Hampshire v Essex, Ageas Bowl, 1st day

Carberry backs up Ashes call with runs

Alex Winter at the Ageas Bowl

September 24, 2013

Comments: 7 | Text size: A | A

Hampshire 398 for 8 (Carberry 85, Wheater 82, Vince 82, Smith 4-47) v Essex

Michael Carberry finally got among the runs, England v Australia, 4th NatWest ODI, Cardiff, September, 14, 2013
Having put away the red kit, Michael Carberry produced a solid innings the day after his England call-up © Getty Images

Michael Carberry's selection for the Ashes tour was greeted with a few suspicions but as the last of the summer wine was opened at the Ageas Bowl he again demonstrated why he is a solid selection.

Although showing little of the strokeplay that has caught the eye in one-day cricket, and opened the door back into international cricket, against the red ball Carberry played like a functional opening batsman, successfully did his job and was slightly unlucky to be superbly caught for 85 and miss out on a century.

There were plenty of pointers to why the selectors believe Carberry can slot in for England without too much concern. Conditions were similar to those often found in Australia - a hard, flat wicket with some grass left on offering some early help for the bowlers.

The amount of assistance Essex were hoping for having decided to bowl first didn't quite materialise but Carberry was still required to be careful against Graham Napier's bustling seamers - a svelte version of Ryan Harris perhaps - the pace of Tymal Mills - doing a reasonable Mitchell Johnson impersonation - and Monty Panesar's left-arm spin - as big a spin challenge as anything Australia will throw up in the winter.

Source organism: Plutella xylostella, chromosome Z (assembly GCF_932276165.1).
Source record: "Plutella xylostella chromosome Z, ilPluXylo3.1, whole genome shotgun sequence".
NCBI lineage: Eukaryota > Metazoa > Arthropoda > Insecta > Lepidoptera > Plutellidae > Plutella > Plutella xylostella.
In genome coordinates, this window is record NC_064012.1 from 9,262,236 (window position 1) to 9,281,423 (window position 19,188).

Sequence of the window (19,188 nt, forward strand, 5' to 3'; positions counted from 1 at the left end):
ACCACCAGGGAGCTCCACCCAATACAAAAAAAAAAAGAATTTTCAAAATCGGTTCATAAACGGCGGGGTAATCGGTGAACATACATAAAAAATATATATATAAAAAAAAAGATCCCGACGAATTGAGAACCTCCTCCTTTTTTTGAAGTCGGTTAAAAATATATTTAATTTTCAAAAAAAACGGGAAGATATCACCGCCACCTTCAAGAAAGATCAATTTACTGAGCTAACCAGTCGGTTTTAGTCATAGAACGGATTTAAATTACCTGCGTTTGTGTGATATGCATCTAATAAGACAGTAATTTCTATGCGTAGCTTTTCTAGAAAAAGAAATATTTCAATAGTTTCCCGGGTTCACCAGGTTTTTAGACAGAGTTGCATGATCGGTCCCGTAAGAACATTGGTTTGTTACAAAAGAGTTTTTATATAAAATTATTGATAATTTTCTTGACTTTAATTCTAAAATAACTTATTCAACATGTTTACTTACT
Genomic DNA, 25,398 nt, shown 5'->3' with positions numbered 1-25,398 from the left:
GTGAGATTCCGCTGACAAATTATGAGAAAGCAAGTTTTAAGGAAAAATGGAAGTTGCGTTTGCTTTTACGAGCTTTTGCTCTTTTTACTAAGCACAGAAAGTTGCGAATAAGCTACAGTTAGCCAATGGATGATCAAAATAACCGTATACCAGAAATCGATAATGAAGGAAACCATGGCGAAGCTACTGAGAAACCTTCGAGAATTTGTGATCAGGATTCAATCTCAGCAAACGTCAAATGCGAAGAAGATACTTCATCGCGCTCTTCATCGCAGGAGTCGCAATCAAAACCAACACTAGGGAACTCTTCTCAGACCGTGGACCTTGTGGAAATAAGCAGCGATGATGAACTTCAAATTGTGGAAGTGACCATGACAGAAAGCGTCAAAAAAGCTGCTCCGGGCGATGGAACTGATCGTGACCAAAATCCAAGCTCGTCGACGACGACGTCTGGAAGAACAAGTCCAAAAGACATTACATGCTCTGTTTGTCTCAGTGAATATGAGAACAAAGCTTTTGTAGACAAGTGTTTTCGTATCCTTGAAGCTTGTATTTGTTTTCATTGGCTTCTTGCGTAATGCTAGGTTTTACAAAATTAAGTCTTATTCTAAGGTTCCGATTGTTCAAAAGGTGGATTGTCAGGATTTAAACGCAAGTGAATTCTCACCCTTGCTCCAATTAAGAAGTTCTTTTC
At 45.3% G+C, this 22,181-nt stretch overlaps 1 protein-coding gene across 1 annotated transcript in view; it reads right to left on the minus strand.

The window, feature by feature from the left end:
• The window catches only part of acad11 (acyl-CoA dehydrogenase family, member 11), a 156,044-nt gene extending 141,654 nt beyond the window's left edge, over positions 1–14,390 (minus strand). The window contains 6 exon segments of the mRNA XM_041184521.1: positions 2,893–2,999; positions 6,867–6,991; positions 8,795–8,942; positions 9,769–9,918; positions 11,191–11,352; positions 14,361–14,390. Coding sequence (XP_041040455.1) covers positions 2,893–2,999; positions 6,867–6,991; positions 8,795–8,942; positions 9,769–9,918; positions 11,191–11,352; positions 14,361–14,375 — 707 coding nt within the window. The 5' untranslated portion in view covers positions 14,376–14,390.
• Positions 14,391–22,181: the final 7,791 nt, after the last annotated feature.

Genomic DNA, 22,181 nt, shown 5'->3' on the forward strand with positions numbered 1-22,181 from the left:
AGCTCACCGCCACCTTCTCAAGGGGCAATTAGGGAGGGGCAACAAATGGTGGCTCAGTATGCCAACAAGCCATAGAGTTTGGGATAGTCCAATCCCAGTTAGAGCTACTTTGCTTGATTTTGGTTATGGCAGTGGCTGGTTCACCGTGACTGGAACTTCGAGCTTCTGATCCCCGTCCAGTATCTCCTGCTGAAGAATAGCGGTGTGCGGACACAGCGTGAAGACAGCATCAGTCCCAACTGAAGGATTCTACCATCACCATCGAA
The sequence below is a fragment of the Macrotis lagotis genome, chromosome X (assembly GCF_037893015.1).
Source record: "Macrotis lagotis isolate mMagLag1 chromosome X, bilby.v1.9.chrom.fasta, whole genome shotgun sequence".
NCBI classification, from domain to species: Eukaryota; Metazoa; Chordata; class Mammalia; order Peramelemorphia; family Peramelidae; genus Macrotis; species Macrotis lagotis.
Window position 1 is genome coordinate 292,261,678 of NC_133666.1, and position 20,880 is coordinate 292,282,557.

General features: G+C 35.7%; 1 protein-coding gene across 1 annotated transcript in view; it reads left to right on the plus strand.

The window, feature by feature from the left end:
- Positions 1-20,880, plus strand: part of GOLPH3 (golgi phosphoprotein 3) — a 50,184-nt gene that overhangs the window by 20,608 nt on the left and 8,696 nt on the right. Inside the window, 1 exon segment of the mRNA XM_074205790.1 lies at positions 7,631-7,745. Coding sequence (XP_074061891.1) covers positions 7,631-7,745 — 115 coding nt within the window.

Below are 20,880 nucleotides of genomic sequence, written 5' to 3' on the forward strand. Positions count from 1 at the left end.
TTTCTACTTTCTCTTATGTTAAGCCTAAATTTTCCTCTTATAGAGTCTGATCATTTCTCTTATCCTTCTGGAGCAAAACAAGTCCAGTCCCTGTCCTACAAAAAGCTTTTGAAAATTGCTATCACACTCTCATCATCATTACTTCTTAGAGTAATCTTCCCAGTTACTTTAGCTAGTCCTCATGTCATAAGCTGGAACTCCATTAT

Carberry showed good judgement around his off stump and was his usual compact, punchy self in attack. He waited for scoring opportunities in his preferred areas - mostly any length off his legs - and when they arrived showed good timing. His most pleasant stroke before lunch was a clip through midwicket off a lacklustre Sajid Mahmood, who conceded 80 from his 12 overs which included 12 no-balls.

He is tighter against the red ball, displaying little of the flamboyance he often shows facing the white one, and not since 2010 has he regularly dominated attacks in the County Championship. His 602 runs at an average of 40.13 this season is testament to that. While many of his colleagues showed a greater range of strokes and were more pleasant to watch, Carberry showed some of the grit and judgement he had to use against Johnson last week.

On the same flight to Australia will be Panesar, sufficiently rehabilitated at Essex to prove his mental state is worthy of a place on the tour as England's second spinner. But Panesar's record since joining Essex is not the form England hoped their back up to Graeme Swann would be taking down under.

Here, Panesar found his work very hard on an non-too-responsive surface. He quickly had sweepers out on both sides of the wicket and was picked off at will by James Vince, who used his feet well to play over mid-off and mid-on. Panesar dragged plenty of deliveries short and was pulled and cut too often for a finger spinner. It took until the penultimate over of the day for him to take a wicket, when No. 9 Danny Briggs played forward to a delivery that didn't turn and was lbw.

That part-time offspinner Greg Smith, who sometimes sends down little seamers if the situation demands, outbowled Panesar should leave him feeling very disappointed. Smith had more control through a consistent line and length - he was Essex's most economical bowler - and did enough to force four errors from the batsmen. The delivery to dismiss Carberry being the exception: a short ball that was pulled just high enough off the ground to give Mills the chance to dive and take a fine catch at midwicket.